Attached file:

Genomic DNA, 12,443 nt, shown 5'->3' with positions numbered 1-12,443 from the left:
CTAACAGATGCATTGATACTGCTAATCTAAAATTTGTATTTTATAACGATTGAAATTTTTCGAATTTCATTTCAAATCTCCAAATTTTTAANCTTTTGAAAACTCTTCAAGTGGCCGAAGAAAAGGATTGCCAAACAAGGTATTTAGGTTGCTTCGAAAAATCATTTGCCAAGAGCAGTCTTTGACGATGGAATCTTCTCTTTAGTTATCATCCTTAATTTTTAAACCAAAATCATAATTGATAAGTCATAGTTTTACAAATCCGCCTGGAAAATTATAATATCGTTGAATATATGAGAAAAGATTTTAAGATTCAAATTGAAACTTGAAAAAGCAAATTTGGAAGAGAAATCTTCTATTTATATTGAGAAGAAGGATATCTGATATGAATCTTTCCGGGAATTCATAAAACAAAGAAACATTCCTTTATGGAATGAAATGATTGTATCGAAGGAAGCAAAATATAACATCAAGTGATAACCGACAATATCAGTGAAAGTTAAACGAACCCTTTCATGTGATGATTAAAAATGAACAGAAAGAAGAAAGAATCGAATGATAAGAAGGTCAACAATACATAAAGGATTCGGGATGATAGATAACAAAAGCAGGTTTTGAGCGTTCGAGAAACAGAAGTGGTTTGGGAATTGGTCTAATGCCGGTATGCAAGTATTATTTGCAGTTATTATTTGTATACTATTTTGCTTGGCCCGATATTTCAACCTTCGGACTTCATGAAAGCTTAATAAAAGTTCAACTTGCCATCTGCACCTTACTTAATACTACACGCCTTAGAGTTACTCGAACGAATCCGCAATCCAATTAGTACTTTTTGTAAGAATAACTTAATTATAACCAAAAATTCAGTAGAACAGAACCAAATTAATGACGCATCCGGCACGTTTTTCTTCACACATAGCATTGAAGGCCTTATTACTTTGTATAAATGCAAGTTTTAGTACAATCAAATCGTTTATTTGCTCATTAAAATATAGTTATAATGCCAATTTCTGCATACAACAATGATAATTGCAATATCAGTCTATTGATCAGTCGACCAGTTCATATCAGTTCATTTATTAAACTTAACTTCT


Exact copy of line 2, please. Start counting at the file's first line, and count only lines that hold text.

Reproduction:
CTAACAGATGCATTGATACTGCTAATCTAAAATTTGTATTTTATAACGATTGAAATTTTTCGAATTTCATTTCAAATCTCCAAATTTTTAANCTTTTGAAAACTCTTCAAGTGGCCGAAGAAAAGGATTGCCAAACAAGGTATTTAGGTTGCTTCGAAAAATCATTTGCCAAGAGCAGTCTTTGACGATGGAATCTTCTCTTTAGTTATCATCCTTAATTTTTAAACCAAAATCATAATTGATAAGTCATAGTTTTACAAATCCGCCTGGAAAATTATAATATCGTTGAATATATGAGAAAAGATTTTAAGATTCAAATTGAAACTTGAAAAAGCAAATTTGGAAGAGAAATCTTCTATTTATATTGAGAAGAAGGATATCTGATATGAATCTTTCCGGGAATTCATAAAACAAAGAAACATTCCTTTATGGAATGAAATGATTGTATCGAAGGAAGCAAAATATAACATCAAGTGATAACCGACAATATCAGTGAAAGTTAAACGAACCCTTTCATGTGATGATTAAAAATGAACAGAAAGAAGAAAGAATCGAATGATAAGAAGGTCAACAATACATAAAGGATTCGGGATGATAGATAACAAAAGCAGGTTTTGAGCGTTCGAGAAACAGAAGTGGTTTGGGAATTGGTCTAATGCCGGTATGCAAGTATTATTTGCAGTTATTATTTGTATACTATTTTGCTTGGCCCGATATTTCAACCTTCGGACTTCATGAAAGCTTAATAAAAGTTCAACTTGCCATCTGCACCTTACTTAATACTACACGCCTTAGAGTTACTCGAACGAATCCGCAATCCAATTAGTACTTTTTGTAAGAATAACTTAATTATAACCAAAAATTCAGTAGAACAGAACCAAATTAATGACGCATCCGGCACGTTTTTCTTCACACATAGCATTGAAGGCCTTATTACTTTGTATAAATGCAAGTTTTAGTACAATCAAATCGTTTATTTGCTCATTAAAATATAGTTATAATGCCAATTTCTGCATACAACAATGATAATTGCAATATCAGTCTATTGATCAGTCGACCAGTTCATATCAGTTCATTTATTAAACTTAACTTCT